“Here’s to you, Mrs. Robinson…” I photographed this Alfa Romeo Spider and the above Grand Prix on the same day, while waiting at a local bus stop. While I was never really fond of the black, rubber duck-spoiler on these cars, it is a testament to the skilled designers at Pininfarina that this basic design lasted over a quarter century and still looked decent at the very end of its run.
So, what do you think? Is the above MG TF a replica (as I’d assume), or the real thing? I’m not a Carfax-stalker (truth be told, I don’t know how to do that, and don’t really want to know), but given the pristine shape of this example and the fact that the lady behind the wheel was driving it during evening rush hour traffic leads me to believe this car is a beautifully-done knockoff.
What is not to love about a classic Vee-Dub, especially a latter day convertible special like this “Champagne Edition” in Alpine White?
Nineteen Eighty-Two was the end of the line for the long-lived C3 Corvette. I like both the two-tone treatment and color scheme, and feel they successfully took the overall look of this ’82, dated though it was, into the high-tech ’80s with aplomb. These wheels help.
Sometimes, I’ve had the pleasure of speaking with drivers or passengers in some of these cars while stopped at a light. An exchange of mutual enthusiasm for their car can snowball among all parties, and then all of us leave the intersection with smiles on our faces when the lights change. This nice couple seemed especially appreciative that I had asked them about their car and took a few pictures of it.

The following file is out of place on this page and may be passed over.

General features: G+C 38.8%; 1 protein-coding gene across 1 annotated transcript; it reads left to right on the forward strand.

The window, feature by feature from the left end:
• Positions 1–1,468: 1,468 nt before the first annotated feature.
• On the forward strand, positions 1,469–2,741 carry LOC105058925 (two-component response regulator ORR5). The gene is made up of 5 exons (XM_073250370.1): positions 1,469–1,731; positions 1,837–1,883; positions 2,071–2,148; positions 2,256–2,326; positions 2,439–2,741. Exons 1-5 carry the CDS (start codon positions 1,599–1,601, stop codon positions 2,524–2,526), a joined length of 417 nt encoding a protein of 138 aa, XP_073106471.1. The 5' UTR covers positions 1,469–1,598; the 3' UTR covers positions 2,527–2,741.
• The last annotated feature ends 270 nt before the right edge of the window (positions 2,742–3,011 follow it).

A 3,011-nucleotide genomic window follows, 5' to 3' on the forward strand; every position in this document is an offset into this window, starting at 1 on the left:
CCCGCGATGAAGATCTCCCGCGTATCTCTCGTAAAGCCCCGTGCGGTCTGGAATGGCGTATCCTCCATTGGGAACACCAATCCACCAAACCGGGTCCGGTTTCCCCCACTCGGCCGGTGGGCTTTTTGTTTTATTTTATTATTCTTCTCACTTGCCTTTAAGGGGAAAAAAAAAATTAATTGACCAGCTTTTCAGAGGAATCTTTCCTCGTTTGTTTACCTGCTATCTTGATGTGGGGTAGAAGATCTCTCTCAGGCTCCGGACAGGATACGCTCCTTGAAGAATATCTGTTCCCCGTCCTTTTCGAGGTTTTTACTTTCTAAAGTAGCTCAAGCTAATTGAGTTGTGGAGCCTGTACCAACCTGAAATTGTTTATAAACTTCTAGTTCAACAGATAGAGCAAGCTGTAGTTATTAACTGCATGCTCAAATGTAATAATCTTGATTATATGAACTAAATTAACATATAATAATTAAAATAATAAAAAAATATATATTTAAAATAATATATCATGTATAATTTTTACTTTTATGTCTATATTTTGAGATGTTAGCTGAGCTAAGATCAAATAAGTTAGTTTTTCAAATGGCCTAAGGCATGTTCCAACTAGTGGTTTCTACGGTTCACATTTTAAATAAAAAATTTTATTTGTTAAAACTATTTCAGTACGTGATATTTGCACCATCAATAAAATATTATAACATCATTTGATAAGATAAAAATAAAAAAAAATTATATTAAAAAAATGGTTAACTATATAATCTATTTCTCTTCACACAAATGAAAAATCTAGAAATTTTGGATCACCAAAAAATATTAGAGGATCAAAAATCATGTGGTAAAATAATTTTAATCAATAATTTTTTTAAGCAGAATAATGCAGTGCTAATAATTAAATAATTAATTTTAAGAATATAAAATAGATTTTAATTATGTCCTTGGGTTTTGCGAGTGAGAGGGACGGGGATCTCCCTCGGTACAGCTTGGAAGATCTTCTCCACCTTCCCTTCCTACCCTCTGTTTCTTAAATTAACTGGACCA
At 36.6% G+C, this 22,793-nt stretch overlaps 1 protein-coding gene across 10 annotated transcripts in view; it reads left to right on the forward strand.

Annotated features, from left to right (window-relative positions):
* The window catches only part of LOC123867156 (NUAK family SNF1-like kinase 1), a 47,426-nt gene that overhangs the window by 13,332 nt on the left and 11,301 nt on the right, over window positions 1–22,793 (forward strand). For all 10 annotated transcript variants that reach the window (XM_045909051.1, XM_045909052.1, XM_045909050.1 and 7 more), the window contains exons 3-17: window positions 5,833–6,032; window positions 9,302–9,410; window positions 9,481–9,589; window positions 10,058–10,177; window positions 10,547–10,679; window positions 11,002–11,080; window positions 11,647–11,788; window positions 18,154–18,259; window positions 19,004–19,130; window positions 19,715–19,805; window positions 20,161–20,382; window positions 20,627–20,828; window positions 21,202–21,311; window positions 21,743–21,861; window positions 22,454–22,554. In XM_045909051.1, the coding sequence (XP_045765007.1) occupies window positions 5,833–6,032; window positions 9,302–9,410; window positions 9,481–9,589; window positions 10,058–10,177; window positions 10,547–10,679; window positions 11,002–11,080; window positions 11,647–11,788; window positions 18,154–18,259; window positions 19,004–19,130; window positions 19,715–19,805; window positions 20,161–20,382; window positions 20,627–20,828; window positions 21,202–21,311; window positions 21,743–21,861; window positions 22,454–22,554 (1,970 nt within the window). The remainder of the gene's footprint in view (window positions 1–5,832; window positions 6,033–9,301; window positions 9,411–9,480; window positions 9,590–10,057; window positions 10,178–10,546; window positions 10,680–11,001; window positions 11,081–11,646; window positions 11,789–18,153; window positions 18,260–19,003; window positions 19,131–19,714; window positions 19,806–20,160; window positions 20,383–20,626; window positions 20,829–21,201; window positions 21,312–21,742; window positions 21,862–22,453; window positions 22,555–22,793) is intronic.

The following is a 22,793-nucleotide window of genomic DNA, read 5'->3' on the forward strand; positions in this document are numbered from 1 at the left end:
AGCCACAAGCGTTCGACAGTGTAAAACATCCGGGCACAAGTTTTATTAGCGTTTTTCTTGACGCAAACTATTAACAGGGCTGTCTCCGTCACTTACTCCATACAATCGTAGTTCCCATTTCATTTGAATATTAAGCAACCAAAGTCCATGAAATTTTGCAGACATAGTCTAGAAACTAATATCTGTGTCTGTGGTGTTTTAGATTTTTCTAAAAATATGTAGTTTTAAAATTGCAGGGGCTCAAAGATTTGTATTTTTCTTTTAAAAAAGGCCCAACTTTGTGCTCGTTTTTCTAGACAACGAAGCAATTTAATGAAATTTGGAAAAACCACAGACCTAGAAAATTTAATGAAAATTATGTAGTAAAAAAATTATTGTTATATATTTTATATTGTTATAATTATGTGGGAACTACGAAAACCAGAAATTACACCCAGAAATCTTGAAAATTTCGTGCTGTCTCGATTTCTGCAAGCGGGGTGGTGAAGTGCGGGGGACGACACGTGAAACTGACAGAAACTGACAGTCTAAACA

The Porsche 968 was new right around the time I had started college. I remember thinking that while it was still cool (being a Porsche), not enough exterior changes had been made to modernize its look or distinguish it from the preceding 924. the 968 also struck me as being an automotive “Lazarus”, having been raised up after the 924 (on which it was based) had been buried four years prior to the 968’s debut.
Our final In-Motion Classic for today is this lovely, latter-day FIAT Sport Spider 2000, finished in a shade of blue not unlike the color of nearby Lake Michigan. It may well have been that I had seen it while walking to the beach on one of the last, warm, beach-worthy days of 2017. I’m not 100% sure of the model year of this example, but it looks very similar (including its wheels) to one I recently wrote about.
I don’t always have my camera on me, as sometimes I just don’t want to worry about what might happen to it if I leave it unattended or potentially exposed to unwanted elements. Ironically, some of these times have resulted in missed photographic opportunities or rare automotive sightings. No matter. I can’t photograph everything, and sometimes the joys of living a well-balanced life requires the sacrifice of not being “on” with my camera all the time. I hope you have enjoyed my finds, and I promise to always try to keep an itchy shutter-finger.